Louisville City FC Stadium Plan Takes a Step Forward

Louisville City FC stadium rendering

Following a vote on Tuesday night, a proposed new Louisville City FC stadium has taken a step forward, though further consideration will take place. 

Louisville City FC is pitching a new soccer-specific stadium as part of a $200 million development for 35 acres in the city’s Butchertown neighborhood. Under financial details that were presented last month, the stadium would cost $50 million and be financed by the team, while the overall project–which will include retail, a hotel and offices–will be built by private investment and potentially backed by TIF financing.

Also included in the plan is a proposal for Louisville Metro Government to approve a $30 million general obligation bond. Out of that amount, $25 million would be used for land acquisition, with the additional $5 million used as a contribution to brownfield remediation and public infrastructure.

During a meeting on Tuesday, the Metro Council’s budget committee approved the bonding in a 4-1 vote, meaning that the bond will now be considered by the full council next Thursday. A representative of Pegasus Institute, a think thank, said that he believes the city is moving through the discussions too quickly, but city officials defended the timing of their decision. More from The Louisville Courier-Journal:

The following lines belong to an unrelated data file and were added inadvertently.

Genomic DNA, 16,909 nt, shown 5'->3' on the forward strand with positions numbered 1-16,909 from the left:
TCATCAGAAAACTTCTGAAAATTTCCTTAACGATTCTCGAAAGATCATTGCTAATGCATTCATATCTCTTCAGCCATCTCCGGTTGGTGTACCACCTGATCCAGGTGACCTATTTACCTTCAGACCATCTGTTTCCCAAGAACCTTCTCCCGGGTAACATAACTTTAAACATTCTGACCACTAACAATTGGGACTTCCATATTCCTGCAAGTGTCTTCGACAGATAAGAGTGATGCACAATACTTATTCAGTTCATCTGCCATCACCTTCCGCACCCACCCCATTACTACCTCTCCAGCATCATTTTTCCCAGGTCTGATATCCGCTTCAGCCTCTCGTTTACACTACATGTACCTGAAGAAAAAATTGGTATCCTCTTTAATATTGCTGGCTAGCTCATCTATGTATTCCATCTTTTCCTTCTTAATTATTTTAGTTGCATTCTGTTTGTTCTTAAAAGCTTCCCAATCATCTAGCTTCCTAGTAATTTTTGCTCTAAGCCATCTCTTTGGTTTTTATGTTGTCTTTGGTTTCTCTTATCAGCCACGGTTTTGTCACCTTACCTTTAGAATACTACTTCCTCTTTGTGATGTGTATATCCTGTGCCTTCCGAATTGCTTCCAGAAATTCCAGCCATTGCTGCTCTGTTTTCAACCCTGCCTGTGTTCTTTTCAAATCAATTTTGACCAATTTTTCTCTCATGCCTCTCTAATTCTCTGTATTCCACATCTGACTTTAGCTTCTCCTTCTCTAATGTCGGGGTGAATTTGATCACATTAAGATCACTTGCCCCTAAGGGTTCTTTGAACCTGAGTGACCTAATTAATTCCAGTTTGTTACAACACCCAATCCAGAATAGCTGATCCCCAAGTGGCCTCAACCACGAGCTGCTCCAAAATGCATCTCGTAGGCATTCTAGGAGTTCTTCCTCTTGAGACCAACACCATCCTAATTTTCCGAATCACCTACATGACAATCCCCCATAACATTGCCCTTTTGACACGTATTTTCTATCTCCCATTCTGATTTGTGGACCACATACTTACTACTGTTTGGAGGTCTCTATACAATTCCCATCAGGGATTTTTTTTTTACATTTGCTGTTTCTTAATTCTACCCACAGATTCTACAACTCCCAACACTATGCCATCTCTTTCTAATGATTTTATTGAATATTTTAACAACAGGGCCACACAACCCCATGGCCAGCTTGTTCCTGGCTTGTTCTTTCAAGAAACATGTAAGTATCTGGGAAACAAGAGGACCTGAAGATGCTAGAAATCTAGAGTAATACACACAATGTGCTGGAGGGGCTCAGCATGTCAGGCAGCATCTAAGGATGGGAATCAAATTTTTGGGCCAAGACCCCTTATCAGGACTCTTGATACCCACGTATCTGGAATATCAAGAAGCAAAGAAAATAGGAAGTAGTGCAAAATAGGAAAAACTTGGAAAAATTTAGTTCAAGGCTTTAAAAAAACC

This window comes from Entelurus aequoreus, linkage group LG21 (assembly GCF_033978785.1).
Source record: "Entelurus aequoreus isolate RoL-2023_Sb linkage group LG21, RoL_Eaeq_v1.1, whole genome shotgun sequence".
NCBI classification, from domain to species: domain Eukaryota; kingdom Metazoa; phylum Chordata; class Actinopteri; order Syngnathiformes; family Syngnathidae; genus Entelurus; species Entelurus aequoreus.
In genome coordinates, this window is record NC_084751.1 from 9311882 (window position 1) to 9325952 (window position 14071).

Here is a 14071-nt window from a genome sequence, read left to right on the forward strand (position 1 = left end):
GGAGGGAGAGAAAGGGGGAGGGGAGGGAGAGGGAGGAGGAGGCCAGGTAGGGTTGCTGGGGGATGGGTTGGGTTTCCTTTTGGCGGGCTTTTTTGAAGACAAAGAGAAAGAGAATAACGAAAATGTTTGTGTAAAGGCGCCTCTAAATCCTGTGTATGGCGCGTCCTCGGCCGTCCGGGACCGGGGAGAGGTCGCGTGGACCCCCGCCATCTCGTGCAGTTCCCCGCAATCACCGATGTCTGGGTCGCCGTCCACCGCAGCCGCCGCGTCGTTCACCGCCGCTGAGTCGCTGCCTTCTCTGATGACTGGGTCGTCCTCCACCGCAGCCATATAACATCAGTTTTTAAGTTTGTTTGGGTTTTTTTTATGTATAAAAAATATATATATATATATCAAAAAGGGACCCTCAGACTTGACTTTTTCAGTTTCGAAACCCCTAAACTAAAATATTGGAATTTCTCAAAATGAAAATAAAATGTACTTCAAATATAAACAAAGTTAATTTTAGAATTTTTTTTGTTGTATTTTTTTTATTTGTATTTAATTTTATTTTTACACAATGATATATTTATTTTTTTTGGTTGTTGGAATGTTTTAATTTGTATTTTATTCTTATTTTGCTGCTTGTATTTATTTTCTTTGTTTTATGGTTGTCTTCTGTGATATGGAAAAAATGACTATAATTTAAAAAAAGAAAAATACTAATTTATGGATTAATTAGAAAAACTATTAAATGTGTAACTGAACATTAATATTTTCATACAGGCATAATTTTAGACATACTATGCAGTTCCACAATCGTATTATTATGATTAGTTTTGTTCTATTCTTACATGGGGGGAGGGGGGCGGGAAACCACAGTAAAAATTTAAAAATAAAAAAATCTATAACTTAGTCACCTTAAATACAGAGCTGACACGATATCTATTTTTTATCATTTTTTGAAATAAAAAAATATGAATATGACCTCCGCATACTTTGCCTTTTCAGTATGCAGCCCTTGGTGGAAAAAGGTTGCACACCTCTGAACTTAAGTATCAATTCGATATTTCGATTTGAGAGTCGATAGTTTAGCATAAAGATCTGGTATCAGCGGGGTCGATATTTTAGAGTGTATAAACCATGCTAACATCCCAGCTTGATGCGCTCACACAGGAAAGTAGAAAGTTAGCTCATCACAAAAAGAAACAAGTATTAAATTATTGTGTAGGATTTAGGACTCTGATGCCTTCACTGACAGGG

“They’re moving too quickly,” said Jordan Harris, executive director of the Pegasus Institute. “There are a lot of outstanding questions that the community hasn’t had the opportunities to raise.”

But the fast-track is necessary because the city’s option on the land expires on Nov. 10, Fischer’s office and some council Democratic leaders said.

“Any delay has the potential to impact the project,” said [Mayor Greg] Fischer spokesman Chris Poynter.

Councilwoman Barbara Sexton Smith, who represents the Butchertown area, said “it has become very clear to me and obvious that the greatest risk and only real risk to us is if we do not do this project.”

Louisville City FC will pay $14.5 million back to the city over 20 years from sales of land, rent from leases of land, and stadium rent. The project’s timeline calls for the stadium to open in 2020. Replacing Louisville City FC’s current home–Louisville Slugger Field–the soccer-specific facility would seat 10,000, but could be expanded in the event that the club is ever able to move from USL to MLS.

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